Bananas are going extinct.
And it’s not the first time it happens, either. Bananas you find in supermarkets the world over all belong to a cultivar called Cavendish. It’s the only variety that is suitable for extensive commercial crops and all plants are clones of one another (this is also due to the fact that the banana plant is a herb, not a tree; and while we’re at it, bananas are technically berries). But if you could go back to 1950 you would find a different type of banana. A much better one.
Before it was wiped out by a fungus called the Panama disease, the world feasted on a lush banana cultivar called Gros Michel. It produced larger fruits that kept fresh for longer, and connoisseurs say they were tastier, too. But to be commercially viable, it suffered from the same problem as today’s plants: it had no genetic diversity. As soon as the disease started spreading, in Honduras in the 1920s, it was just a matter of time before all of the world’s banana plants were under attack. So when Gros Michel was about to go belly up, a new disease-resistant variety was found in Vietnam. It was the Cavendish.
Cavendish bananas, which hang from the ‘tree’ upside down like all bananas, have to be encased in plastic bags covered with pesticides while growing. They also have a much shorter shelf life and need to be collected when completely green. They are then artificially ripened at their final destination by putting them in rooms filled with ethylene gas. Still, they represent one of the world’s largest commodities and they are probably the very first ‘fast food’: all bananas are pretty much identical wherever you go, just like Big Macs. Of course, you can still find locally produced Gros Michel bananas and tens of other varieties, mostly in South America.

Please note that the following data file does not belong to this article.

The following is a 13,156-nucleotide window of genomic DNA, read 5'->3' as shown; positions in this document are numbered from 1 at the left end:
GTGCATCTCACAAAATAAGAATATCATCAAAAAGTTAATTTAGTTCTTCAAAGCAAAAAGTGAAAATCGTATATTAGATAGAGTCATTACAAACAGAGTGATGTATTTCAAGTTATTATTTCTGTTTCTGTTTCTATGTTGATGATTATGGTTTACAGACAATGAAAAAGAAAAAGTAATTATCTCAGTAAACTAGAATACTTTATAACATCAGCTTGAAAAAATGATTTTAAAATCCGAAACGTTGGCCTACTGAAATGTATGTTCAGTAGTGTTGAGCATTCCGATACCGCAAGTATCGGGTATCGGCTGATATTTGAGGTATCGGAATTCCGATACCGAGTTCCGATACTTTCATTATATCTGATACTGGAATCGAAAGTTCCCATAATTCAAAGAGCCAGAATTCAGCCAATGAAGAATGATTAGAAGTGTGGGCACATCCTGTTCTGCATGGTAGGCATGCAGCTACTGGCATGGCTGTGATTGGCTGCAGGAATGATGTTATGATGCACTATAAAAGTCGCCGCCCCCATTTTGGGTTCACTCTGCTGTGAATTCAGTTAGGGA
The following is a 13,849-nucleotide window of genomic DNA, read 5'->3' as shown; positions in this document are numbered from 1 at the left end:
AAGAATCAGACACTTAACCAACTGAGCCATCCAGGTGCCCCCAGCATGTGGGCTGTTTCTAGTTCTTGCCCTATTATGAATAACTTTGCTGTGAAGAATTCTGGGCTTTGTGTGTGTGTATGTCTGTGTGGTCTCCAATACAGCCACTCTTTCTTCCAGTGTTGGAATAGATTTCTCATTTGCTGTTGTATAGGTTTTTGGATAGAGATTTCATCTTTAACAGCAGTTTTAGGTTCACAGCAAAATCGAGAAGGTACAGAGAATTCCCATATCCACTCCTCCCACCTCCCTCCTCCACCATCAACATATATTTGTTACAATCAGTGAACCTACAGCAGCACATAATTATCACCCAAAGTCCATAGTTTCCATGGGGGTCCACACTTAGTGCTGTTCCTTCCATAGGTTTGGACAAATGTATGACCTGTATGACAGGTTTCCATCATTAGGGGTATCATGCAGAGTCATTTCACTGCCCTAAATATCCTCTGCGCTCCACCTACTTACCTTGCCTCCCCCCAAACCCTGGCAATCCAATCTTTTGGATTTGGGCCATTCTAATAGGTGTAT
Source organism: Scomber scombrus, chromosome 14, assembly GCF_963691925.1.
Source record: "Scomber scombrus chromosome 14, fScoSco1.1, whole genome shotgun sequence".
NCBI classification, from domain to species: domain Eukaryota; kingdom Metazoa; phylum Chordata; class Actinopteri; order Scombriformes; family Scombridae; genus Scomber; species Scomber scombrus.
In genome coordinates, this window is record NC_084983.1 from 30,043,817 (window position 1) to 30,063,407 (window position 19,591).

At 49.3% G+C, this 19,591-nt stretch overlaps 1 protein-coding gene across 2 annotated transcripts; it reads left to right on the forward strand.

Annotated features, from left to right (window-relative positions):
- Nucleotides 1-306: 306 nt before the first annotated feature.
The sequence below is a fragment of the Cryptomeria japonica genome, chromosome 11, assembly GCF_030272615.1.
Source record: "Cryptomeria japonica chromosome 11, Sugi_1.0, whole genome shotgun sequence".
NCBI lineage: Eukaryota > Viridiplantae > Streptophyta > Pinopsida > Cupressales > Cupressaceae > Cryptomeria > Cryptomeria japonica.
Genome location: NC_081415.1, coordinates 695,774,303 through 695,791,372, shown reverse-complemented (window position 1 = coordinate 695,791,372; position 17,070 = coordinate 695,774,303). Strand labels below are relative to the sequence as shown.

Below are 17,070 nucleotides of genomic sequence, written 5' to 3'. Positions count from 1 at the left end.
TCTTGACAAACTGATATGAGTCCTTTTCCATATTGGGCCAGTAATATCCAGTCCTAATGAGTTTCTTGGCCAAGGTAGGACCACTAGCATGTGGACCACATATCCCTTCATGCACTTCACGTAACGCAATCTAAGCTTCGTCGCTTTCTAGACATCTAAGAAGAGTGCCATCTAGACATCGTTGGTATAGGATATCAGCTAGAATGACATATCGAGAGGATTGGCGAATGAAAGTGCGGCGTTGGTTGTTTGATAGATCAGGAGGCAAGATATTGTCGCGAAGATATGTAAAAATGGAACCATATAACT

But now, the Cavendish is also under attack from a variant of the same disease that killed its predecessor. What will happen when it goes bust? Well, we do have the technical resources to tackle the problem in labs directly. New banana types are literally being grown in test tubes. Which, for some people, might be scarier than losing the world’s most beloved fruit altogether.